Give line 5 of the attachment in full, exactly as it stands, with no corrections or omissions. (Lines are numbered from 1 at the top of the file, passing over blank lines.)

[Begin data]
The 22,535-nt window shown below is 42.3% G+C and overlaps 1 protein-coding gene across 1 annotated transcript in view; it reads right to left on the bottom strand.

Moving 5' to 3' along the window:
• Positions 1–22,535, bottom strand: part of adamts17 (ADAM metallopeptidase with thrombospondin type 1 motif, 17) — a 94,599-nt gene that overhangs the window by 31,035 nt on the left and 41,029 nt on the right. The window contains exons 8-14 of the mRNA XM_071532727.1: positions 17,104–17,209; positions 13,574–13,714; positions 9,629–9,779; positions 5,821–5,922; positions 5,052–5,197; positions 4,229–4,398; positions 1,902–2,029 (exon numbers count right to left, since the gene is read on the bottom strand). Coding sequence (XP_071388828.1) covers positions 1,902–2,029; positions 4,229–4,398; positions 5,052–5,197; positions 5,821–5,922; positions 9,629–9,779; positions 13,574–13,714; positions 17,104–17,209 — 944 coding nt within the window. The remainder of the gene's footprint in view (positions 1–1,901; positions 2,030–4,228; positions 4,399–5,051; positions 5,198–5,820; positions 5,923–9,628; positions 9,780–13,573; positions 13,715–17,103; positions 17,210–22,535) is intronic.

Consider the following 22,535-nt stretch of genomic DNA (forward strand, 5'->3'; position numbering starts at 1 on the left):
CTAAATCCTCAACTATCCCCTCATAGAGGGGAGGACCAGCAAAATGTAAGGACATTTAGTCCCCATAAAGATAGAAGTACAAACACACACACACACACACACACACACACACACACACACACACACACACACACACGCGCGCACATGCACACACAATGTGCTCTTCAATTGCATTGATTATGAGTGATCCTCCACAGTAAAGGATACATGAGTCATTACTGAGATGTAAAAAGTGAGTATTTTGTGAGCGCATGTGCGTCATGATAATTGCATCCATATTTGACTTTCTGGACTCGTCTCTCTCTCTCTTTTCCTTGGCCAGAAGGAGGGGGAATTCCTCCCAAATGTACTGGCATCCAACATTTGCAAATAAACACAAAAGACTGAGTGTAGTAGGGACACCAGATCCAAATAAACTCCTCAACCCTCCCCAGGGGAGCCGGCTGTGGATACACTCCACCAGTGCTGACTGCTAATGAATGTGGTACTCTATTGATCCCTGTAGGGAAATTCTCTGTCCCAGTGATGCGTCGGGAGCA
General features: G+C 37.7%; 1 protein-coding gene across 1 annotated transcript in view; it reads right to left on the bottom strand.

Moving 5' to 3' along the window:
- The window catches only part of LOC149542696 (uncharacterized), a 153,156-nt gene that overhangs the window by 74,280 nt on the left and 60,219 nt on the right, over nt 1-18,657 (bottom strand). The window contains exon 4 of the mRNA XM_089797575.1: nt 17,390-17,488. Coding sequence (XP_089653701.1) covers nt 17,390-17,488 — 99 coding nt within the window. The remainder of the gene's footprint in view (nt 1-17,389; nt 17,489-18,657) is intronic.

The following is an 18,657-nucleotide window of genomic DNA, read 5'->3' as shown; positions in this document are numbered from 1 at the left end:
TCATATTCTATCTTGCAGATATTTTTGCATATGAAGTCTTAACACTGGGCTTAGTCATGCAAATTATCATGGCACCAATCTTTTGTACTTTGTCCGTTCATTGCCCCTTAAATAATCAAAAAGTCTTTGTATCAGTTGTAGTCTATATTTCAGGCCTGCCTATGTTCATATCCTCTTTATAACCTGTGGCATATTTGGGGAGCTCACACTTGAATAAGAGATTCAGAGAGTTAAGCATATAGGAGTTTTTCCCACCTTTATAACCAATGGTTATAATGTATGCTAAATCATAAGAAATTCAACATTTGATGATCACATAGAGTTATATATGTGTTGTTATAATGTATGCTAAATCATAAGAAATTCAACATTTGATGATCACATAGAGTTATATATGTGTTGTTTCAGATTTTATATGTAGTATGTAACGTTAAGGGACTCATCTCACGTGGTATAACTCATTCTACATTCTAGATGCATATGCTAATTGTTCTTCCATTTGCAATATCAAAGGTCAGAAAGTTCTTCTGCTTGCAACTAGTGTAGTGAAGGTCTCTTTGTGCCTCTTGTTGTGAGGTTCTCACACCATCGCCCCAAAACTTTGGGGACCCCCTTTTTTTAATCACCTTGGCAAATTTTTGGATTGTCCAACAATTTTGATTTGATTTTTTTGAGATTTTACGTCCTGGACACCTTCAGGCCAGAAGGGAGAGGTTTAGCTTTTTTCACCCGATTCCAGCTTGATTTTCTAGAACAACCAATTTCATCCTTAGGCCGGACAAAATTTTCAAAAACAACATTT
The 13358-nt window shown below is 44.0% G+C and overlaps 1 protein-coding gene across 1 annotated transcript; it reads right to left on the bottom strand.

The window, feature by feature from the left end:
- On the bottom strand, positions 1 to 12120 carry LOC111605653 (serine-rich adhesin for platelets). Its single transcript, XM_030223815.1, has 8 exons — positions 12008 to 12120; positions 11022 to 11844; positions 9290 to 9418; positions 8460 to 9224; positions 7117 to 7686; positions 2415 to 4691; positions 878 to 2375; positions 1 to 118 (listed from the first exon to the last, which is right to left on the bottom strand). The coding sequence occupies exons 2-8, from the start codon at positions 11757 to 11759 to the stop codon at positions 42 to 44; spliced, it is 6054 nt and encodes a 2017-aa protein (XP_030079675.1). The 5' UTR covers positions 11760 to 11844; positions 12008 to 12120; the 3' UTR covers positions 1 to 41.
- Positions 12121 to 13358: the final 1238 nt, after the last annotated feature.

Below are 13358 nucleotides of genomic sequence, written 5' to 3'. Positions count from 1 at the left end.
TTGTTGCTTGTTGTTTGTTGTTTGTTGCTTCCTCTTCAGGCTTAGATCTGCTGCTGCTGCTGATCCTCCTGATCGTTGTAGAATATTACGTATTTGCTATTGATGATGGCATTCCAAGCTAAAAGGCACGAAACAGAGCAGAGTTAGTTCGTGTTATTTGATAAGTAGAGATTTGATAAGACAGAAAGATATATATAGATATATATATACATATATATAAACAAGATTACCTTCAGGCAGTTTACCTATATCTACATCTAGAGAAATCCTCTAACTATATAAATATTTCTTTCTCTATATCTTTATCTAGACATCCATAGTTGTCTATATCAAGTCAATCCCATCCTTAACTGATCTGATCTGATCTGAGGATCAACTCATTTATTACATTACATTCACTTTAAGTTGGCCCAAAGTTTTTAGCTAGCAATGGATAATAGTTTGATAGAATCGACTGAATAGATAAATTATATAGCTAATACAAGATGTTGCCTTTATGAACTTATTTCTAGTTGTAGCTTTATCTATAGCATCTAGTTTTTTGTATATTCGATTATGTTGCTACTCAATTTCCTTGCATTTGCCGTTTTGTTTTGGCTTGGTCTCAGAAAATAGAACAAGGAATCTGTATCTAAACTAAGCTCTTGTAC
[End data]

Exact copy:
CTAAATCCTCAACTATCCCCTCATAGAGGGGAGGACCAGCAAAATGTAAGGACATTTAGTCCCCATAAAGATAGAAGTACAAACACACACACACACACACACACACACACACACACACACACACACACACACACACGCGCGCACATGCACACACAATGTGCTCTTCAATTGCATTGATTATGAGTGATCCTCCACAGTAAAGGATACATGAGTCATTACTGAGATGTAAAAAGTGAGTATTTTGTGAGCGCATGTGCGTCATGATAATTGCATCCATATTTGACTTTCTGGACTCGTCTCTCTCTCTCTTTTCCTTGGCCAGAAGGAGGGGGAATTCCTCCCAAATGTACTGGCATCCAACATTTGCAAATAAACACAAAAGACTGAGTGTAGTAGGGACACCAGATCCAAATAAACTCCTCAACCCTCCCCAGGGGAGCCGGCTGTGGATACACTCCACCAGTGCTGACTGCTAATGAATGTGGTACTCTATTGATCCCTGTAGGGAAATTCTCTGTCCCAGTGATGCGTCGGGAGCA